IAB GPP: The new IAB TCF replacement

The IAB introduced its latest standard in September: IAB GPP. What is behind it, how it is used and why GPP will be the replacement for IAB TCF v3, we explain here.

IAB TCF v2 as a basis

In Europe, since 2018, the IAB TCF v1 standard has been the benchmark when it comes to communicating consent from website to other market participants (usually advertisers). Then in 2020, a new version was adopted with IAB TCF v2, which brought various improvements. Since then, however, a lot has happened and many new requirements have been added that were not implemented by TCF v2. Among others:

  • The TCF has been criticised in Belgium with regard to various factors. Technically, it therefore needs an update to meet the new requirements of the authorities.
  • Since TCF v2, on the one hand the use of the TCF has changed (we see many more cases of publisher restrictions), on the other hand many new vendors have been added to the GVL (“Global Vendor List”) of the IAB. Both of these factors mean that the consent string is growing and thus increasingly becoming a problem.

In addition to Europe, several other regions have now reached the point where there is a need for a uniform Consent Standard. After Europe and California, it will also be necessary to distribute corresponding signals for Canada, Virginia, Colorado, Utha and Connecticut from 01.01.2023. It can also be assumed that other regions will follow in the near future. However, the TCF is only designed for Europe (DSGVO) and simply copying it will not be sustainable for providers in the long term. Therefore, a new solution is needed that on the one hand addresses the problems of the TCF and on the other hand is flexible and broad enough to be implementable for many new regions.

Global Privacy Platform

The answer to the above problems is now GPP or Global Privacy Platform. GPP is primarily a technical specification and explicitly not a “policy”. In particular, it regulates how the “consent string” is constructed, which APIs are available and how CMPs, publishers and vendors interact with each other. Instead of prescribing a fixed order as with TCF, however, GPP only defines a “construction kit” of elements from which the regional specifications can then draw. So if a region wants to offer a new technical solution tomorrow, it can do so very easily on the basis of GPP – without having to write huge and extensive technical specifications of its own. All the region has to do is create a policy (the “rules”) and write a so-called manfist. The latter governs the technical structure of the information and automatically serves as the basis for all GPP functions.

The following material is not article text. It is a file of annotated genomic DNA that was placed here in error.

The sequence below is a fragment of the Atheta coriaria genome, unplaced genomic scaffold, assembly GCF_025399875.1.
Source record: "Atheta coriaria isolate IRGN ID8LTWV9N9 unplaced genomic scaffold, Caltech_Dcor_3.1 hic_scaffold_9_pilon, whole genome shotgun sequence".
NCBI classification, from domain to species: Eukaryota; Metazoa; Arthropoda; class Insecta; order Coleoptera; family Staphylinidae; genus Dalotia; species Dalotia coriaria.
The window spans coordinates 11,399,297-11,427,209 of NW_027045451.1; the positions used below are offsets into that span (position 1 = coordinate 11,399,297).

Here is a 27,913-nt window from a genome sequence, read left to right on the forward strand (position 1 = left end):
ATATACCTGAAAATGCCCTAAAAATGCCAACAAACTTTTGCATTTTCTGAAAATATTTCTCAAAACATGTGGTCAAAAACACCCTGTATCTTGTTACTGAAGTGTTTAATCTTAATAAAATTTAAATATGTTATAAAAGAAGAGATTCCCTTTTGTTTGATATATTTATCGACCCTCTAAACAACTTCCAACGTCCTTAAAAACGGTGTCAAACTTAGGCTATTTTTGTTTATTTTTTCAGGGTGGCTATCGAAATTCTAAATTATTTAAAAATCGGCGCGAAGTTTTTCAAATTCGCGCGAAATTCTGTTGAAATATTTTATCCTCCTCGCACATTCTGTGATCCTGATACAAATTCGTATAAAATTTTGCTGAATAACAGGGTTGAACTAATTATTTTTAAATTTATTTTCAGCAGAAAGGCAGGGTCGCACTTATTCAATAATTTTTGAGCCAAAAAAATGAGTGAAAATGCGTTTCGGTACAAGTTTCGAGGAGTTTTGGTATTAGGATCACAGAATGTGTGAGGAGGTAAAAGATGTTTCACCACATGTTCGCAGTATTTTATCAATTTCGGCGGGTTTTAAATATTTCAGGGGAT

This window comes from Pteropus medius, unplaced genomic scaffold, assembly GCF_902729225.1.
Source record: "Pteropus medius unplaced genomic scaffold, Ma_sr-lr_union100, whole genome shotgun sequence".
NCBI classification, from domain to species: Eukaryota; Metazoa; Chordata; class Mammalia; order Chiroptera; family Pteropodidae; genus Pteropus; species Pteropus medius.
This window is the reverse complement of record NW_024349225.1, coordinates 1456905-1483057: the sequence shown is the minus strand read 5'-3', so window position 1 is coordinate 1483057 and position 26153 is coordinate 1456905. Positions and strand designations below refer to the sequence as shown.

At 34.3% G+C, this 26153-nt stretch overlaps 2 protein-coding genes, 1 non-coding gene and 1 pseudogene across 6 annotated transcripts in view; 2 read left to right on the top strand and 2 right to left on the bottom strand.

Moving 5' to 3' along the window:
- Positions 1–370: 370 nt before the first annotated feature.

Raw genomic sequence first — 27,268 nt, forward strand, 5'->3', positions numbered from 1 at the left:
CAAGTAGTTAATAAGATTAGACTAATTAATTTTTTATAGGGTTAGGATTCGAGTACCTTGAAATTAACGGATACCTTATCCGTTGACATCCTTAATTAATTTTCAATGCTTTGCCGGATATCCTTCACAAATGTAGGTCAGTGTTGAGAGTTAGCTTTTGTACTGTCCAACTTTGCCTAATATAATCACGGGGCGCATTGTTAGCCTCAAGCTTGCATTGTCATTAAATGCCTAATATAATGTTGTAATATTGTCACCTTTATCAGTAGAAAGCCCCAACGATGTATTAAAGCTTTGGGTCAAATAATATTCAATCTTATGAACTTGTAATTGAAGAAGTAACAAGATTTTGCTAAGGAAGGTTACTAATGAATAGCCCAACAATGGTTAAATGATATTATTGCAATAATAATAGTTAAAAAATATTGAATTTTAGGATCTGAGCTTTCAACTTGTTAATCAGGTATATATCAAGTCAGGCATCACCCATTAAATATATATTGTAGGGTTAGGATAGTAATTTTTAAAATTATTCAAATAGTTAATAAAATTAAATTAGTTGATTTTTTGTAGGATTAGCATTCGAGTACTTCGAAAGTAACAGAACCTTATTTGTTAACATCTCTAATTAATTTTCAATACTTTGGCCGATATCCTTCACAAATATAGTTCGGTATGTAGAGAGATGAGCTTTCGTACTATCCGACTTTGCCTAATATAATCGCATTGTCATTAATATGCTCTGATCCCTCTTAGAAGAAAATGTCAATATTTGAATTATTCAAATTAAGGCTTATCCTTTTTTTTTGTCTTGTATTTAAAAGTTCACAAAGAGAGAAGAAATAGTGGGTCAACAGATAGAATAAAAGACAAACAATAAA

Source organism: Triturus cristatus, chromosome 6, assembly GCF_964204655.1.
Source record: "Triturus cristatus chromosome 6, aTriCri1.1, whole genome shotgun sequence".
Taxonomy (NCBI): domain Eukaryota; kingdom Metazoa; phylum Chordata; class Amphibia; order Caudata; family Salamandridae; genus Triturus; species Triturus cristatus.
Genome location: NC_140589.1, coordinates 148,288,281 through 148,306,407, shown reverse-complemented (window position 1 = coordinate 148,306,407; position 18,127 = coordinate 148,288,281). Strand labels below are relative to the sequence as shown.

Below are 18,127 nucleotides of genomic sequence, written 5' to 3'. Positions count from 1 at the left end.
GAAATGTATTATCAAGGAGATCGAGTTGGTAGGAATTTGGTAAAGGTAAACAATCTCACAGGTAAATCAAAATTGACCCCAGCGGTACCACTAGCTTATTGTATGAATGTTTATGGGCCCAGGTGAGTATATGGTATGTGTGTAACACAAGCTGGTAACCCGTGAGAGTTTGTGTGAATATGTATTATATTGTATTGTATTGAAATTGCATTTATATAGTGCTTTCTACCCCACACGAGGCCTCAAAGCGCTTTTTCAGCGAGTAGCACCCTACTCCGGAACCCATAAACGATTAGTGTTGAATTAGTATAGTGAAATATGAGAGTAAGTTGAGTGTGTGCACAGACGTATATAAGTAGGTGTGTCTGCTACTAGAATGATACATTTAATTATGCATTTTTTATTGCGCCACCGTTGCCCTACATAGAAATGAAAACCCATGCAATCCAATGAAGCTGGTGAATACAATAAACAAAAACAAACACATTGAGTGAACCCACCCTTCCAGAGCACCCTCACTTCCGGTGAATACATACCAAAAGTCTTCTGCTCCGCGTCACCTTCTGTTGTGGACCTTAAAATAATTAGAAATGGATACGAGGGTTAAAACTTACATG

Fibonacci for compression

One of the main problems of the IAB TCF v2 (Europe) is the growing size of the Consent Strings, also called TCString. If an “All Rejected” Consent String is typically only around 60 characters long, an “All Accepted” Consent String can easily be 300 or 500 characters long. If the website’s list of providers is very long or if publisher restrictions are added, a TCString can be several kilobytes (thousands of characters) long. Such long strings slow down the website loading speed, lead to memory problems and in some cases can even make websites inaccessible.

The solution to the problem is called Fibonacci. Around the year 1202, the Italian mathematician devised a mathematical sequence that could be used to describe numbers in a simple way. Transferred to today’s computer systems, the number sequences are ultimately used for compression: instead of many long bit strings in the IAB TCF v2, the GPP simply compresses number sequences with Fibonacci numbers into very short bit sequences. And the result is impressive: While the length of reject consent strings remains more or less the same, it shrinks by 70% in some cases, especially for long consent strings. An IAB TCF Consent String that was previously 1000 characters long could thus be represented with GPP with only about 300 characters.

IAB TCF Canada and US states as the first acid test

Canada will be the first region to use the new GPP standard. The IAB TCF Canada will be served exclusively via GPP: If a publisher or vendor wants to use the signals for the Canadian market, they must (only) implement GPP. Although the TCF Canada is largely a 1:1 copy of the IAB TCF v2 (Europe), it differs technically in the access route and the coding.

In addition to Canada, new data protection laws will also come into force or be implemented by the authorities in various US states on 1 January 2023. In addition to the IAB TCF Canada, the IAB will therefore probably issue further GPP specifications for Colorado, Utha or Virginia this month.

consentmanager and GPP

The consentmanager team has played a key role in the development of GPP. For example, consentmanager’s CEO, Jan Winkler, is the main developer behind the technical specification of GPP at the IAB and is thus at the forefront of the design and implementation of the new standard at the IAB. No other CMP has had such a strong influence on the new standard. This is a particular advantage for consentmanager clients: Since all technical specifications of the IAB had to be tested beforehand, consentmanager already has all the building blocks that will make up the GPP in the future. consentmanager will therefore be the first CMP to fully support the new standard. Customers who want to use GPP for Canada, Colorado, Utha, Virginia, Connecticut or Europe can already do so since our October update. This means that consentmanager customers are (once again) months ahead of all other providers and can thus secure a better market position.


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